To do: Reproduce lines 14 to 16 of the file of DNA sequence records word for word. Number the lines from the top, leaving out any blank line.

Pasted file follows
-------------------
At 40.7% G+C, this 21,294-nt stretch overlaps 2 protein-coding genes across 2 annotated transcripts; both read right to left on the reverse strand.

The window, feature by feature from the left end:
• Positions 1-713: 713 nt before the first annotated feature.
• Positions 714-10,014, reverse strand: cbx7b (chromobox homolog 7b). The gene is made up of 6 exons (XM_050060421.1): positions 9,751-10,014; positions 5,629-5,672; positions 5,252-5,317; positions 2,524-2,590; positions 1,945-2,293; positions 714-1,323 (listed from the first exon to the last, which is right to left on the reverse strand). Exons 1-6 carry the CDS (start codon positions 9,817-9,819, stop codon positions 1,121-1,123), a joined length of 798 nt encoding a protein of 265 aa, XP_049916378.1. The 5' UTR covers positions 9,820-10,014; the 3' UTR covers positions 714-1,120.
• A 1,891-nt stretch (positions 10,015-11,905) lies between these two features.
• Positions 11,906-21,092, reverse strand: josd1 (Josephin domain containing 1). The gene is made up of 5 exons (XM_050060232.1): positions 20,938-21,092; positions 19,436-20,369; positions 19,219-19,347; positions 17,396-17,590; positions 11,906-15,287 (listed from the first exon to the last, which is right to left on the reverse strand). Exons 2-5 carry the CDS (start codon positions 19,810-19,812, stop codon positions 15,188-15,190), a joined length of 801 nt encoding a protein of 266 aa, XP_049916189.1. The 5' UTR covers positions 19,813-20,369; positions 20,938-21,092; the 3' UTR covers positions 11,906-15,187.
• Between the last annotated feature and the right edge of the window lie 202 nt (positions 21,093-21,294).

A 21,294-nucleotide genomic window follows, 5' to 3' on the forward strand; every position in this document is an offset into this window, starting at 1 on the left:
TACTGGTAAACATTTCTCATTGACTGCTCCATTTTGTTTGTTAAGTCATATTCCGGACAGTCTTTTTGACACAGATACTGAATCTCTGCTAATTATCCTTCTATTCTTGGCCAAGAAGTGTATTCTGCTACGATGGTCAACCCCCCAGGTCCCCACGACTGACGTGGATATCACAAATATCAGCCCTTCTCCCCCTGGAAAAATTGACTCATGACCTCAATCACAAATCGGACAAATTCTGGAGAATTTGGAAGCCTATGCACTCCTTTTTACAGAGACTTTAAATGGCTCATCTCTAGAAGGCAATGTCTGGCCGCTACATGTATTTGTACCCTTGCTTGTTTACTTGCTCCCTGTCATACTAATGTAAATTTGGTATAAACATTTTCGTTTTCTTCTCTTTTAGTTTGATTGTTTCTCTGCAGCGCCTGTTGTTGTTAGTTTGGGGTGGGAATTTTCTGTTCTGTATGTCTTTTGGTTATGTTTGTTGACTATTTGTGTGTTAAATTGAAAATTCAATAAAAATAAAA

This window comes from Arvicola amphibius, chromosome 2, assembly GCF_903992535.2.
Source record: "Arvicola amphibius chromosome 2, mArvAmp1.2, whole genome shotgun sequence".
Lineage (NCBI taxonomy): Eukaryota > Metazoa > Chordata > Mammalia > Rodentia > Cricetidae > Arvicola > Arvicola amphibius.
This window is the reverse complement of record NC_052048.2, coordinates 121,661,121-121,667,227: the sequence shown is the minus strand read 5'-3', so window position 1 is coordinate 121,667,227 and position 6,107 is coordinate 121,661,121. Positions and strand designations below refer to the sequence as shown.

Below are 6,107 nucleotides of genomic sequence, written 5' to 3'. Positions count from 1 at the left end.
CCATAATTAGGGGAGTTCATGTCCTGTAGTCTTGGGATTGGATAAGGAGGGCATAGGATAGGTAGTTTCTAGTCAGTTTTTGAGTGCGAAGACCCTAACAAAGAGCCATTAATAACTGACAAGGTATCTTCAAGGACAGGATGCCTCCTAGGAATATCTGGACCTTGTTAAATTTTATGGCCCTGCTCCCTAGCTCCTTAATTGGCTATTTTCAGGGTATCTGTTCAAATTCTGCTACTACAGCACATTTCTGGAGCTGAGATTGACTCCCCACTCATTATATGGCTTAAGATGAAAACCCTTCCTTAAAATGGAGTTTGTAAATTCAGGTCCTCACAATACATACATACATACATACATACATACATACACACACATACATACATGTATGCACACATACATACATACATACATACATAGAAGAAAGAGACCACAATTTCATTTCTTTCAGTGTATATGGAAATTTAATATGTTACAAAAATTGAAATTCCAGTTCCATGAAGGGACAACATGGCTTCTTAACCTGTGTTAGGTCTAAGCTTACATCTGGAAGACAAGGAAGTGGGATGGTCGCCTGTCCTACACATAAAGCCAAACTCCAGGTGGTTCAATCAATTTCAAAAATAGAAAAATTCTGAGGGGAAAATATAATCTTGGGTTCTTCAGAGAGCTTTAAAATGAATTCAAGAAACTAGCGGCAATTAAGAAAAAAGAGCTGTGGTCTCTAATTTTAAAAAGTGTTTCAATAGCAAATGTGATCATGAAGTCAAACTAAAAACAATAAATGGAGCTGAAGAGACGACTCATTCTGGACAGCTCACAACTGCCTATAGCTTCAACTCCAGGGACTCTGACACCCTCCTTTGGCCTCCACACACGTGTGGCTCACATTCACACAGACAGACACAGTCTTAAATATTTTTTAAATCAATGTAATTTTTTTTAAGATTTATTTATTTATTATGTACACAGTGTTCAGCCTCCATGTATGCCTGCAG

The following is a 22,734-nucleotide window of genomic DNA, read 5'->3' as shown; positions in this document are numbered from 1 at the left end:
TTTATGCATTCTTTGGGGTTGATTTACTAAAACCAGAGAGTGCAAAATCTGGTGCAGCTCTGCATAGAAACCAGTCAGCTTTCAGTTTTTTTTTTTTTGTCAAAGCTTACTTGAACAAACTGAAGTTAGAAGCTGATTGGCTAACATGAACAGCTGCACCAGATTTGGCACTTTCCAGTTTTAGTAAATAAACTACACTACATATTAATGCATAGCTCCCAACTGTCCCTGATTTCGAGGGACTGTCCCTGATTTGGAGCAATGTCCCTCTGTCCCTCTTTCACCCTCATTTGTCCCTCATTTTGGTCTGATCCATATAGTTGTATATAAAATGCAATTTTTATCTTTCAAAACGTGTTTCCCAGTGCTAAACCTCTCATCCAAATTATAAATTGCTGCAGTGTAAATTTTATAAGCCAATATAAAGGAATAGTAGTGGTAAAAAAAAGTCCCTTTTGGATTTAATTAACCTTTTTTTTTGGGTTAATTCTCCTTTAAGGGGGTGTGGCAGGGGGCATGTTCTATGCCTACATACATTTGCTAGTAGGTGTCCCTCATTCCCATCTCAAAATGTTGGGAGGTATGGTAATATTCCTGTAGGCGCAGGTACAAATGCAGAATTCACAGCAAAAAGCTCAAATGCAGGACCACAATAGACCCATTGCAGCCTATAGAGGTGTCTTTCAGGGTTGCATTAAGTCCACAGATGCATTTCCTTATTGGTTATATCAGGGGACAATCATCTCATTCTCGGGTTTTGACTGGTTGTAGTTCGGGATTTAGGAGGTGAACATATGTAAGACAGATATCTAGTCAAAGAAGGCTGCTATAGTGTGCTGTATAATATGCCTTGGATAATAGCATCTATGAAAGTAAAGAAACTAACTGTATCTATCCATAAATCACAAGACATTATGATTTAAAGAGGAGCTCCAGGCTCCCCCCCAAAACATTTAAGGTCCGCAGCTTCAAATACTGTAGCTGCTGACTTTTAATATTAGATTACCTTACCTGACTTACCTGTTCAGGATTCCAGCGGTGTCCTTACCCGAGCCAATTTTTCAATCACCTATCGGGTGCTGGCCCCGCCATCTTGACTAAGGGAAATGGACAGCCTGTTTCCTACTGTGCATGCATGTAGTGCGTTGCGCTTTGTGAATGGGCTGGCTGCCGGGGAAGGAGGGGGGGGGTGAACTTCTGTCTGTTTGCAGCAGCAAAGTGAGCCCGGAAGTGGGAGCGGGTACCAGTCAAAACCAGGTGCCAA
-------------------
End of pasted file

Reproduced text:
Below are 6,107 nucleotides of genomic sequence, written 5' to 3'. Positions count from 1 at the left end.
CCATAATTAGGGGAGTTCATGTCCTGTAGTCTTGGGATTGGATAAGGAGGGCATAGGATAGGTAGTTTCTAGTCAGTTTTTGAGTGCGAAGACCCTAACAAAGAGCCATTAATAACTGACAAGGTATCTTCAAGGACAGGATGCCTCCTAGGAATATCTGGACCTTGTTAAATTTTATGGCCCTGCTCCCTAGCTCCTTAATTGGCTATTTTCAGGGTATCTGTTCAAATTCTGCTACTACAGCACATTTCTGGAGCTGAGATTGACTCCCCACTCATTATATGGCTTAAGATGAAAACCCTTCCTTAAAATGGAGTTTGTAAATTCAGGTCCTCACAATACATACATACATACATACATACATACATACACACACATACATACATGTATGCACACATACATACATACATACATACATAGAAGAAAGAGACCACAATTTCATTTCTTTCAGTGTATATGGAAATTTAATATGTTACAAAAATTGAAATTCCAGTTCCATGAAGGGACAACATGGCTTCTTAACCTGTGTTAGGTCTAAGCTTACATCTGGAAGACAAGGAAGTGGGATGGTCGCCTGTCCTACACATAAAGCCAAACTCCAGGTGGTTCAATCAATTTCAAAAATAGAAAAATTCTGAGGGGAAAATATAATCTTGGGTTCTTCAGAGAGCTTTAAAATGAATTCAAGAAACTAGCGGCAATTAAGAAAAAAGAGCTGTGGTCTCTAATTTTAAAAAGTGTTTCAATAGCAAATGTGATCATGAAGTCAAACTAAAAACAATAAATGGAGCTGAAGAGACGACTCATTCTGGACAGCTCACAACTGCCTATAGCTTCAACTCCAGGGACTCTGACACCCTCCTTTGGCCTCCACACACGTGTGGCTCACATTCACACAGACAGACACAGTCTTAAATATTTTTTAAATCAATGTAATTTTTTTTAAGATTTATTTATTTATTATGTACACAGTGTTCAGCCTCCATGTATGCCTGCAG

The following is a 22,734-nucleotide window of genomic DNA, read 5'->3' as shown; positions in this document are numbered from 1 at the left end: